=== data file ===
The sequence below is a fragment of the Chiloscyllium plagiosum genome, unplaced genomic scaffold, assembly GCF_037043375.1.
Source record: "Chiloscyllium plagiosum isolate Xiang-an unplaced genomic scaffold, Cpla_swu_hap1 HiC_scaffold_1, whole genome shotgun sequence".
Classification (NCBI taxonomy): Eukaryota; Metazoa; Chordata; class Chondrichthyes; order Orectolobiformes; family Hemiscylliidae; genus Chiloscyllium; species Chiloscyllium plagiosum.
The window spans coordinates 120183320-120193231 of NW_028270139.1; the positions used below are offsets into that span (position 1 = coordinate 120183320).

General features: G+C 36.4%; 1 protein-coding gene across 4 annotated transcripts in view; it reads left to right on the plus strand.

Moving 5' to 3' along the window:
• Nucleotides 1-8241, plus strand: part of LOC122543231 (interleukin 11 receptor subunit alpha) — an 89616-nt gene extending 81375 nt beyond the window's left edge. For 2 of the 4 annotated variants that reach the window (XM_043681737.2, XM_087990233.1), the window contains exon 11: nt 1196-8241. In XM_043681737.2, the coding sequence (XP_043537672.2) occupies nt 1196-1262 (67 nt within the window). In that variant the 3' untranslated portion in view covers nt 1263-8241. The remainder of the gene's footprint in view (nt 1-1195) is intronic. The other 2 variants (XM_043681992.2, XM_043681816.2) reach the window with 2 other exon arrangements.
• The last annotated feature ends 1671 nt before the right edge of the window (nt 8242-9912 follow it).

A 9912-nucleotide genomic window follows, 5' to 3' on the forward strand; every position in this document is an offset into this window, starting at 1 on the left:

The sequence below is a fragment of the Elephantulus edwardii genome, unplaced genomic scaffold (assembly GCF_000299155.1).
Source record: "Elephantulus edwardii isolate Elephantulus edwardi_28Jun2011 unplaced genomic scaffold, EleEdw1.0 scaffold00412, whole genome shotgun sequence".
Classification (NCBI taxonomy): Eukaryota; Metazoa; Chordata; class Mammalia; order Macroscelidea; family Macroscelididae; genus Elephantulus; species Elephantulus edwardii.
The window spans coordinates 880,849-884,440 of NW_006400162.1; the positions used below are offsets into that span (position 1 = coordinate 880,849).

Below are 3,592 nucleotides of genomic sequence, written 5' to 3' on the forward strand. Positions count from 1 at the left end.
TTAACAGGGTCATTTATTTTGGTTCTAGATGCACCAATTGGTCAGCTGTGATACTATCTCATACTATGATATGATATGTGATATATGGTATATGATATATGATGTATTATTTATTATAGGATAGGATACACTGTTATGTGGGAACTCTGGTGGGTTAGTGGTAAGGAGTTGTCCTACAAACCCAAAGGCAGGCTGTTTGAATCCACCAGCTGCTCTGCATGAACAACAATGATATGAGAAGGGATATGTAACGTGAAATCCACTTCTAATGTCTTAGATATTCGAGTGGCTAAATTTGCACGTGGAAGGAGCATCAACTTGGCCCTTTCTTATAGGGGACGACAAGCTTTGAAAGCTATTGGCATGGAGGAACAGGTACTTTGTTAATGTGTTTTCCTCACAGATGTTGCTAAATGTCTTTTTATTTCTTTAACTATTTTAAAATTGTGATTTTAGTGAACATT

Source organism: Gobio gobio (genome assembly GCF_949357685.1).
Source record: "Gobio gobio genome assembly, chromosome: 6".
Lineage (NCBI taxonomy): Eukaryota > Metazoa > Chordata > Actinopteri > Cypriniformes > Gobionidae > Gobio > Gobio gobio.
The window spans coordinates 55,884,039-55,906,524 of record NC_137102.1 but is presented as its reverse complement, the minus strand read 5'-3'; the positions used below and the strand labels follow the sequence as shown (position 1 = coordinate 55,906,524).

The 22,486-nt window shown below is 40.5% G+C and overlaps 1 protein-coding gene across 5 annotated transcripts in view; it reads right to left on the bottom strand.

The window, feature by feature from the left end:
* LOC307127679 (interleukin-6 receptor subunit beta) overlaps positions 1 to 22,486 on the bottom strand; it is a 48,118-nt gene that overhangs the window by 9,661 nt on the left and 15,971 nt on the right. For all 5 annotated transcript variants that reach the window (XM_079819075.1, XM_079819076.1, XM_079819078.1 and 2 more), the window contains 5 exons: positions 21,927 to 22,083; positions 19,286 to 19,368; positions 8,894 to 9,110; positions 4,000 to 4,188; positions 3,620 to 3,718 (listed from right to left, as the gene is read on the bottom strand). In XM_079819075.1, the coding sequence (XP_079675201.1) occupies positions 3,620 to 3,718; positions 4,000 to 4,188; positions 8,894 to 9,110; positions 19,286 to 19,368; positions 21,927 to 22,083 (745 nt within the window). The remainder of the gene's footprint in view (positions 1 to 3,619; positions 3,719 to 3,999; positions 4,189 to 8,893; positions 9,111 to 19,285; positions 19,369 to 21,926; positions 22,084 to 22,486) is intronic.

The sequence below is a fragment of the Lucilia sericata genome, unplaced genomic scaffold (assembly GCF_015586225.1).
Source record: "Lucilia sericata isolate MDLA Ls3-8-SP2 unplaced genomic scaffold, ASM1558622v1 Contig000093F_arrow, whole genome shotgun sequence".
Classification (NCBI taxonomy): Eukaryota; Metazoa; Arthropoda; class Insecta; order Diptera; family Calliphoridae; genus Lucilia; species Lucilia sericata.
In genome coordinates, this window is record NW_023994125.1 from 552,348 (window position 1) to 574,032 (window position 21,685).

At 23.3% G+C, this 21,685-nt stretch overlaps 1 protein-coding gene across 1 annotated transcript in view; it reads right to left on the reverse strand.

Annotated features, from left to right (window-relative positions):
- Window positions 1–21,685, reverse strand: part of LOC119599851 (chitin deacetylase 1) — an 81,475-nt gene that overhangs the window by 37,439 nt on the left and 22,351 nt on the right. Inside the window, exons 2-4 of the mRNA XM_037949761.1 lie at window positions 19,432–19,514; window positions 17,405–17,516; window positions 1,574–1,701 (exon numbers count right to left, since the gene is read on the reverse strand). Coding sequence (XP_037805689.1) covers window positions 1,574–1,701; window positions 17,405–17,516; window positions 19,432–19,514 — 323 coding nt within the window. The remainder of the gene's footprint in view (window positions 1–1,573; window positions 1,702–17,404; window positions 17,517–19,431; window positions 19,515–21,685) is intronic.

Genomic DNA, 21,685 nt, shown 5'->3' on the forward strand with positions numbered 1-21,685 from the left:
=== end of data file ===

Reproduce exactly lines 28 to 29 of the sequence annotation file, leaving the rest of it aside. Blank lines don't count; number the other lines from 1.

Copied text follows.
Annotated features, from left to right (window-relative positions):
- Window positions 1–21,685, reverse strand: part of LOC119599851 (chitin deacetylase 1) — an 81,475-nt gene that overhangs the window by 37,439 nt on the left and 22,351 nt on the right. Inside the window, exons 2-4 of the mRNA XM_037949761.1 lie at window positions 19,432–19,514; window positions 17,405–17,516; window positions 1,574–1,701 (exon numbers count right to left, since the gene is read on the reverse strand). Coding sequence (XP_037805689.1) covers window positions 1,574–1,701; window positions 17,405–17,516; window positions 19,432–19,514 — 323 coding nt within the window. The remainder of the gene's footprint in view (window positions 1–1,573; window positions 1,702–17,404; window positions 17,517–19,431; window positions 19,515–21,685) is intronic.